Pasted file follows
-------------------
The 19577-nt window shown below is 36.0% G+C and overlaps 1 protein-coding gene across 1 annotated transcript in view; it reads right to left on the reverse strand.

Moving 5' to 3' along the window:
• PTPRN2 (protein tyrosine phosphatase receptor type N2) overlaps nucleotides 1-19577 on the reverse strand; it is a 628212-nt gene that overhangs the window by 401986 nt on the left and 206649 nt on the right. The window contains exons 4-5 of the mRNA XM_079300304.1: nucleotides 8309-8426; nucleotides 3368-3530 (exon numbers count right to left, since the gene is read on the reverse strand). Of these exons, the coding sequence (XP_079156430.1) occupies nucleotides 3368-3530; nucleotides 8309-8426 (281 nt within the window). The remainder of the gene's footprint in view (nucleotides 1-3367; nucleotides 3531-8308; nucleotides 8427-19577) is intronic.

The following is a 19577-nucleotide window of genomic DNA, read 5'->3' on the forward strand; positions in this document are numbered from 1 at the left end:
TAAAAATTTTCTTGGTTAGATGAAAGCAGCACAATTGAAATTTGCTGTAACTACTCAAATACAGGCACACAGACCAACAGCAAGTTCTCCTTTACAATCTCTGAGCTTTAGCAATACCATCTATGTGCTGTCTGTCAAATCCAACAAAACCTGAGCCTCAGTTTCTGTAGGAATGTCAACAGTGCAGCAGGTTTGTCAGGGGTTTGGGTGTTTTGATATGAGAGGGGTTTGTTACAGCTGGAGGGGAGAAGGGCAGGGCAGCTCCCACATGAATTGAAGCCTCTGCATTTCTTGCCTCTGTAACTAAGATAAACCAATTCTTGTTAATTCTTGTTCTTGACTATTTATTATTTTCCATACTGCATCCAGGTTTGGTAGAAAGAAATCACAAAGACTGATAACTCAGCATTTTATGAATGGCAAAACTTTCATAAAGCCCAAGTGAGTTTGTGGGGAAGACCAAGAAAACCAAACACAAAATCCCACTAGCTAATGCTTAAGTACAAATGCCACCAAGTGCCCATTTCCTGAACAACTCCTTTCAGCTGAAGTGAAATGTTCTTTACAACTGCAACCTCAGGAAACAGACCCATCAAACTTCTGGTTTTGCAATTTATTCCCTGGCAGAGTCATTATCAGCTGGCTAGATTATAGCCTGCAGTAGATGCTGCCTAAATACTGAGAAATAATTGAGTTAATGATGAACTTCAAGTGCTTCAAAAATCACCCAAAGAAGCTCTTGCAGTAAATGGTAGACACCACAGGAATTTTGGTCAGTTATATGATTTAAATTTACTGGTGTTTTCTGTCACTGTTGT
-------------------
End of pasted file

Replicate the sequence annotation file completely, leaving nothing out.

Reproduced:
The 19577-nt window shown below is 36.0% G+C and overlaps 1 protein-coding gene across 1 annotated transcript in view; it reads right to left on the reverse strand.

Moving 5' to 3' along the window:
• PTPRN2 (protein tyrosine phosphatase receptor type N2) overlaps nucleotides 1-19577 on the reverse strand; it is a 628212-nt gene that overhangs the window by 401986 nt on the left and 206649 nt on the right. The window contains exons 4-5 of the mRNA XM_079300304.1: nucleotides 8309-8426; nucleotides 3368-3530 (exon numbers count right to left, since the gene is read on the reverse strand). Of these exons, the coding sequence (XP_079156430.1) occupies nucleotides 3368-3530; nucleotides 8309-8426 (281 nt within the window). The remainder of the gene's footprint in view (nucleotides 1-3367; nucleotides 3531-8308; nucleotides 8427-19577) is intronic.

The following is a 19577-nucleotide window of genomic DNA, read 5'->3' on the forward strand; positions in this document are numbered from 1 at the left end:
TAAAAATTTTCTTGGTTAGATGAAAGCAGCACAATTGAAATTTGCTGTAACTACTCAAATACAGGCACACAGACCAACAGCAAGTTCTCCTTTACAATCTCTGAGCTTTAGCAATACCATCTATGTGCTGTCTGTCAAATCCAACAAAACCTGAGCCTCAGTTTCTGTAGGAATGTCAACAGTGCAGCAGGTTTGTCAGGGGTTTGGGTGTTTTGATATGAGAGGGGTTTGTTACAGCTGGAGGGGAGAAGGGCAGGGCAGCTCCCACATGAATTGAAGCCTCTGCATTTCTTGCCTCTGTAACTAAGATAAACCAATTCTTGTTAATTCTTGTTCTTGACTATTTATTATTTTCCATACTGCATCCAGGTTTGGTAGAAAGAAATCACAAAGACTGATAACTCAGCATTTTATGAATGGCAAAACTTTCATAAAGCCCAAGTGAGTTTGTGGGGAAGACCAAGAAAACCAAACACAAAATCCCACTAGCTAATGCTTAAGTACAAATGCCACCAAGTGCCCATTTCCTGAACAACTCCTTTCAGCTGAAGTGAAATGTTCTTTACAACTGCAACCTCAGGAAACAGACCCATCAAACTTCTGGTTTTGCAATTTATTCCCTGGCAGAGTCATTATCAGCTGGCTAGATTATAGCCTGCAGTAGATGCTGCCTAAATACTGAGAAATAATTGAGTTAATGATGAACTTCAAGTGCTTCAAAAATCACCCAAAGAAGCTCTTGCAGTAAATGGTAGACACCACAGGAATTTTGGTCAGTTATATGATTTAAATTTACTGGTGTTTTCTGTCACTGTTGT